The Dortian charge toward Arminius, mentioned above, was, according to Arminius, inappropriately applied directly to himself, since Adrian Borrius was the immediate referent. Still, whatever a colleague of Arminius uttered, the blame was typically laid at the feet of Arminius. Borrius denied having ever publicly taught that original sin will not condemn anyone.10 However, Arminius took advantage of the circumstance, and briefly articulated Borrius' sentiments on the state of infants in their infancy.

In brief: God has taken the whole human race into a grace of reconciliation through Christ (2 Cor. 5:19). Infants have not actually transgressed any one of God's laws. Thus they are not under condemnation.11 If God were to hold infants responsible for the sin of Adam, and thus condemn them to an eternal separation from Him should they die in infancy, then God would "appear to act towards infants with far more severity than towards the very devils." (emphasis added) He continues (emphases added):
For the rigour of God against the apostate angels was extreme, because He would not pardon the crime which they had perpetrated. There is the same extreme rigour displayed against infants, who are condemned for the sin of Adam: But it is much greater; for all the [evil] angels sinned in their own persons, while infants sinned in the person of their first father Adam. On this account, the angels themselves were in fault, because they committed an offense which it was possible for them to avoid; while infants were not in fault, only so far as they existed in Adam, and were by his will involved in sin and guilt.12
Arminius implicitly dared the Dortian Calvinists to name this view heresy, since the matter would actually call into question the very integrity of God Himself in dealing so obviously unjustly with infants.13 He then accuses the Dutch Calvinists of conveniently abusing their use of the early Church fathers -- the very Ancients they insisted to have been defending on this matter.14 Arminius quotes from Calvinist Francis Junius on this subject, and to the degree that, indeed, elect infants who die in infancy will be saved. Yet also that "those infants whom God calls to Himself, and timely removes out of this miserable vale of sins, are rather saved."15

Arminius then chides his Calvinist colleagues, attempting to trap him in heresy, asking: "Now, that which this divine [Junius] either 'affirms according to the doctrine of faith,' or 'presumes through charity,' may not another man be allowed, without the charge of heresy, to hold within his own breast as a matter of opinion, which he is not in the least solicitous to obtrude on others or persuade them to believe?"16 He also wonders at their motive of the doctrine of condemning infants for original sin: "Is it supposed to follow as a necessary consequence from it, that, if the infants of unbelievers are saved, they are saved without Christ and His intervention?"17 Neither he nor Borrius are willing to admit such an error.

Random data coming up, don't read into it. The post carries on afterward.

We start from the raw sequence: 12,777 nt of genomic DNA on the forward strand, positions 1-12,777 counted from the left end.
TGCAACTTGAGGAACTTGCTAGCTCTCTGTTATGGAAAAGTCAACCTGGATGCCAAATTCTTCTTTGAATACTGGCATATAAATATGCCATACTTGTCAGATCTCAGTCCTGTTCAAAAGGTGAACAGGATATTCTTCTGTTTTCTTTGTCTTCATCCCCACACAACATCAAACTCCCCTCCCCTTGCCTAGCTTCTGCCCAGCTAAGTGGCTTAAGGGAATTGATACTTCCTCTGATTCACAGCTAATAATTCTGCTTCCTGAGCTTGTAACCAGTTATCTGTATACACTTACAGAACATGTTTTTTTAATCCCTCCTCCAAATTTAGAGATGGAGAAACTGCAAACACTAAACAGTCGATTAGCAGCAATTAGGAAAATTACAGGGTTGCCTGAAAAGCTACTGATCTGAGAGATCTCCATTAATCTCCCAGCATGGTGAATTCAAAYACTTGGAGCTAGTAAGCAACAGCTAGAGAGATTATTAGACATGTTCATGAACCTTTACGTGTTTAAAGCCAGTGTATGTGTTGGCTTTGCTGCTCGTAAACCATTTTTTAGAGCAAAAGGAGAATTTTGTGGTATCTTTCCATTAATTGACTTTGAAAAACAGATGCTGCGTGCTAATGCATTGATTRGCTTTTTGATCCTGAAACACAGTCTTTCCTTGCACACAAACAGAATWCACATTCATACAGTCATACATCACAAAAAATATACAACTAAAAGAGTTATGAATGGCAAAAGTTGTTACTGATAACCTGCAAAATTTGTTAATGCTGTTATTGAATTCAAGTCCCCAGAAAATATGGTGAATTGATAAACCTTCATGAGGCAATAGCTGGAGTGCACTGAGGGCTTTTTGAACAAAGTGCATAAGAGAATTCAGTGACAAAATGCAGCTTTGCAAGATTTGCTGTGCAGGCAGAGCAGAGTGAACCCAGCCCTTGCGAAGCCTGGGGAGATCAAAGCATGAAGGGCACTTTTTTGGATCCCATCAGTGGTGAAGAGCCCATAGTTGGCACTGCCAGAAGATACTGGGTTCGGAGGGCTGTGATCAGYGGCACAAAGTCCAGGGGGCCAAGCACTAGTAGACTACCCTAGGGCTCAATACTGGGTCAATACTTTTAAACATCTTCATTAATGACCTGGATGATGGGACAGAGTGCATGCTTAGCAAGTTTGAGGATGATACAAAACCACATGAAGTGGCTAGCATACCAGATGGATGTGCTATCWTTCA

Arminius and most others are unwilling to believe in a God who eternally condemns infants solely on the basis of inherited sin or guilt, whether or not an infant has been baptized, and whether or not the parent of an infant is a believer. The basis for the salvation of all infants who die in infancy is the grace and blood of Christ. They are saved by Christ, on account of Christ, and the for the glory of God in Christ. Even when the sign or sacrament of the covenant of God is absent in the experience of an infant who dies in infancy, God is still able to save, His "arm" being not too short to save a soul in Christ (Isa. 59:1) who has not proactively offended His law and freely and defiantly sinned against His righteous and holy being.

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1 Rebecca Harden Weaver, Divine Grace and Human Agency: A Study of the Semi-Pelagian Controversy (Macon: Mercer University Press, 1998), 232.

2 Jacob Arminius, "Apology against Thirty-One Theological Articles," in The Works of Arminius, trans. James and William Nichols (Grand Rapids: Baker Book House, 1996), 2:12. In an Anglican (and Reformed) context, baptism brings about "victory over death and the devil," as Martin Luther argued, as well as "forgiveness of sin, God's grace, the entire Christ, and the Holy Spirit with his gifts." Therefore infant subjects for baptism are "both baptized and initiated into a baptismal life. We are taken into a baptismal covenant in which we are called to walk each day." See David A. deSilva, Sacramental Life: Spiritual Formation Through the Book of Common Prayer (Downers Grove: IVP Books, 2008), 22-23.

3 Arminius, 2:151.

4 Ibid., 2:155-56.

5 Ibid., 2:156-57.

6 Ibid., 2:157.

7 Arminius summarizes Borrius' opinions of those who would condemn infants for being guilty of original sin: "The condition of infants however is, in this case, much worse, by no fault or demerit of their own, but because it was God's pleasure thus to act towards them. From these premises it would follow that it was the will of God to condemn them for the commission of sin, before He either promised or entered into a covenant of grace; as though they had been excluded and rejected from that covenant by a previous decree of God, and as though the promise concerning the Saviour did not at all belong to them." (2:11) This notion both Borrius and Arminius find entirely unjust and unacceptable.

8 Ibid., 2:162.

9 Ibid., 2:10.

10 Ibid., 2:11.

11 Ibid.

12 Ibid., 2:12.

13 Ibid.

14 Ibid. "But it does not appear equitable [fair], that, whenever it is agreeable to themselves [Calvinists], they should be displeased with those who dissent from them, because they dissent from the [early Church] Fathers; and again, that, whenever it is their good pleasure, the same parties do themselves dissent from the Fathers on this very subject." (2:12-13) Calvinists have, historically, used the early fathers prior to Augustine in the fifth century to their own advantage and, conveniently, disregarded the fathers when they disagree. Yet, they blame the Arminians when they disagree with the fathers, namely, Sts Augustine and Jerome.

15 Ibid., 2:13.

16 Ibid.

17 Ibid., 2:14.